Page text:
St Elizabeth, the New Martyr
In 1864, a second daughter, Elizabeth, was born to the Grand Duke of Hesse-Darmstadt and Princess Alice, a daughter of Queen Victoria. The young princess grew up to be very beautiful, and at the age of nineteen, married a Grand-Duke of Russia, Sergei Alexandrovich.
Through Elizabeth’s marriage, her sister Alexandra was to meet and marry another Russian, the future Tsar Nicholas II. On moving to Russia to live with her husband, Elizabeth, who had always loved God, was soon drawn to Orthodox Christianity, intuitively perceiving the deep spirituality of the Russian Orthodox Church. Sorrowfully accepting the disapproval of her Lutheran relations, she converted in 1891.
In 1905, as civil unrest grew in Russia, Elizabeths husband was blown to pieces in an explosion by an anarchist assassin. Amazingly, the day after the murder, Elizabeth went to the prison and forgave the murderer, fervently urging him to repent of his crime. To the complete incomprehension of those around her she even tried, albeit unsuccessfully, to secure him a reprieve from execution. The tragedy was a turning point in Elizabeths life. Her husbands death was a solemn reminder of the fragility of all human life, and she abandoned completely the luxurious life of a royal dignitary.
After much prayer and soul-searching, she decided to found a monastic community, the convent of Sts Martha and Mary at her estate in Moscow. The convent, which opened in 1909, was funded by the sale of all her precious jewels. It was a place of prayer and practical service, with two churches, a hospital and dispensary, lodging house, orphanage, library and soup kitchen. The sisters also worked with the poor and sick in the slums of Moscow. Elizabeth lived a very self-denying lifestyle, eating only bread and vegetables, and always rising in the middle of the night to pray, and to check her patients, so that she never had much of a chance to rest herself.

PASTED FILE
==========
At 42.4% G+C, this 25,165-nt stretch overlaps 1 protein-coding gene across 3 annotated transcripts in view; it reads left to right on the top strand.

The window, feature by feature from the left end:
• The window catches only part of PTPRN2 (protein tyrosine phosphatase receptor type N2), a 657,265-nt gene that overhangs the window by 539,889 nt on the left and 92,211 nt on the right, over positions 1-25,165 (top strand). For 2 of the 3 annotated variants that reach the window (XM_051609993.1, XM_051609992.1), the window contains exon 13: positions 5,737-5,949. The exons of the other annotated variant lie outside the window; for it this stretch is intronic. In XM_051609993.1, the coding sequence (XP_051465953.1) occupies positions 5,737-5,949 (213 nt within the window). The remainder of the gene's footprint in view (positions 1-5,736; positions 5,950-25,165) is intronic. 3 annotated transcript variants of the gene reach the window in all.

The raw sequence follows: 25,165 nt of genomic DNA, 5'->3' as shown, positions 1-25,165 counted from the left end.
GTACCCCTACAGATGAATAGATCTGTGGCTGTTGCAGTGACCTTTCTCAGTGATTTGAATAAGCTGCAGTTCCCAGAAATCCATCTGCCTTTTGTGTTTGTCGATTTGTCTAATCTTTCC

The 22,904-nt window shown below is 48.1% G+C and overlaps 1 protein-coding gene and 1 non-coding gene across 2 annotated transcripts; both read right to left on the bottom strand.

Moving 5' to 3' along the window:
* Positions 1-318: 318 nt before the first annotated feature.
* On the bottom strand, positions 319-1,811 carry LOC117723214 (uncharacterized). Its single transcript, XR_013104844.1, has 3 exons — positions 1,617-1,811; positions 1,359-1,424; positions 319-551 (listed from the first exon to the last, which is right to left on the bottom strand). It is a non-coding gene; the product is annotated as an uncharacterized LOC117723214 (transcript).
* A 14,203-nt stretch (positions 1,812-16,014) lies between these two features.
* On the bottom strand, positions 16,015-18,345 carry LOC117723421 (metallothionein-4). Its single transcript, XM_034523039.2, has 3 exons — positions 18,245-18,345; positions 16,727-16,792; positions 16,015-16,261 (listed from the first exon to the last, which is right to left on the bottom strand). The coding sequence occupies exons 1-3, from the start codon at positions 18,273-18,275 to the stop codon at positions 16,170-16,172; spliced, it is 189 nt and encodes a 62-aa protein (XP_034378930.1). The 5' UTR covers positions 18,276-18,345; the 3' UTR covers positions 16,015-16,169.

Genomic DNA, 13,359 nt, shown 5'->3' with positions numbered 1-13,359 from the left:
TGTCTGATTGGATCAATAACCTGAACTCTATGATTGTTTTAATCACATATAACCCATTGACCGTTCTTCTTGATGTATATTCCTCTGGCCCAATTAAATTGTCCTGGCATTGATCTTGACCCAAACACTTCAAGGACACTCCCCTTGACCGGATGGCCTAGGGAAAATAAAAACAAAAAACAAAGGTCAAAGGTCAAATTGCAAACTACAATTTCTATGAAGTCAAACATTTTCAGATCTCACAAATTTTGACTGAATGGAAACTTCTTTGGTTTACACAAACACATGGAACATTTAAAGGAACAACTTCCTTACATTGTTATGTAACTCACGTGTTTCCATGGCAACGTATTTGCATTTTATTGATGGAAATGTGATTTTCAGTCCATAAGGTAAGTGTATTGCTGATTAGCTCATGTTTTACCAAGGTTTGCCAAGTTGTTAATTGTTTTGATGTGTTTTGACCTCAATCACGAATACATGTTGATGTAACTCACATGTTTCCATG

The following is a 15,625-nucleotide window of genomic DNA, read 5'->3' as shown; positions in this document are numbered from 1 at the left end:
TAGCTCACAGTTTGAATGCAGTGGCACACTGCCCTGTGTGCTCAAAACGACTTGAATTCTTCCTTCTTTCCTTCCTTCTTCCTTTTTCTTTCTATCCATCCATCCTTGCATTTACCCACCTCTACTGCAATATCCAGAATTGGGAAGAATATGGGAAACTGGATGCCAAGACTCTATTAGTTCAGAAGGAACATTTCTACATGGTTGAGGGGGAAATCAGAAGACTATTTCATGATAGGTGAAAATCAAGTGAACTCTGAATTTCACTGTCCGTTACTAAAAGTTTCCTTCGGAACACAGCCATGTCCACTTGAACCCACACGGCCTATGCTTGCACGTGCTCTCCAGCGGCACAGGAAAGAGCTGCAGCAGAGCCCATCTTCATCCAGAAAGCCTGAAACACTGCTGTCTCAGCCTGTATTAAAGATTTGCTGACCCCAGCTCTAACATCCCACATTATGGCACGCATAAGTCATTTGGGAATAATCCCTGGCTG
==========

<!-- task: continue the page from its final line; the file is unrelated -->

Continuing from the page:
The Russian Revolution in 1917 led to a terrible persecution of Christians. Churches and monasteries were destroyed and priests, monks and nuns tortured and killed. Against the advice she was given, Elizabeth chose to stay in Russia, and to face the inevitable fate of an abbess and member of the royal family- martyrdom. This came the following year, when she was imprisoned at Alapayevsk with other members of the aristocracy. One of the novices, Sister Barbara, would not leave her spiritual mother and stayed with the abbess despite being warned of the consequences. Thus Barbara chose death rather than desertion.
After four months on 5 July 1918, the night after the murder of the Tsar and his family, the prisoners were thrown into a shaft at a disused iron mine. None of them were killed by the fall, but were preserved by God to audibly sing hymns. Even the attempts of the soldiers to finally end their lives using hand grenades were unsuccessful, and the singing continued for some time, despite burning brushwood being thrown down the shaft.
When the bodies were recovered a few days later by the White Army, Elizabeths was found to be incorrupt, the fingers placed together in the traditional position for making the Sign of the Cross. One of the other prisoners, John, was found beside her with her monastic veil wrapped around his injured head as a bandage. By this, the former grand duchess expressed her love and care for others, even in the last moments of her earthly life.
Abbess Elizabeths remains, along with those of Sister Barbara, are still partially incorrupt to this day, and are preserved in the church of St Mary Magdalene in Gethsemane, Jerusalem. The relics have worked, and continue to work, numerous miracles. In 1981, because of St Elizabeth’s exemplary life of Christian service, sacrifice and forgiveness, her holy martyrdom and the clear evidence of her prayer and heavenly help, the Russian Orthodox Church Outside Russia declared Elizabeth, together with Barbara and all the other New Martyrs, to be saints.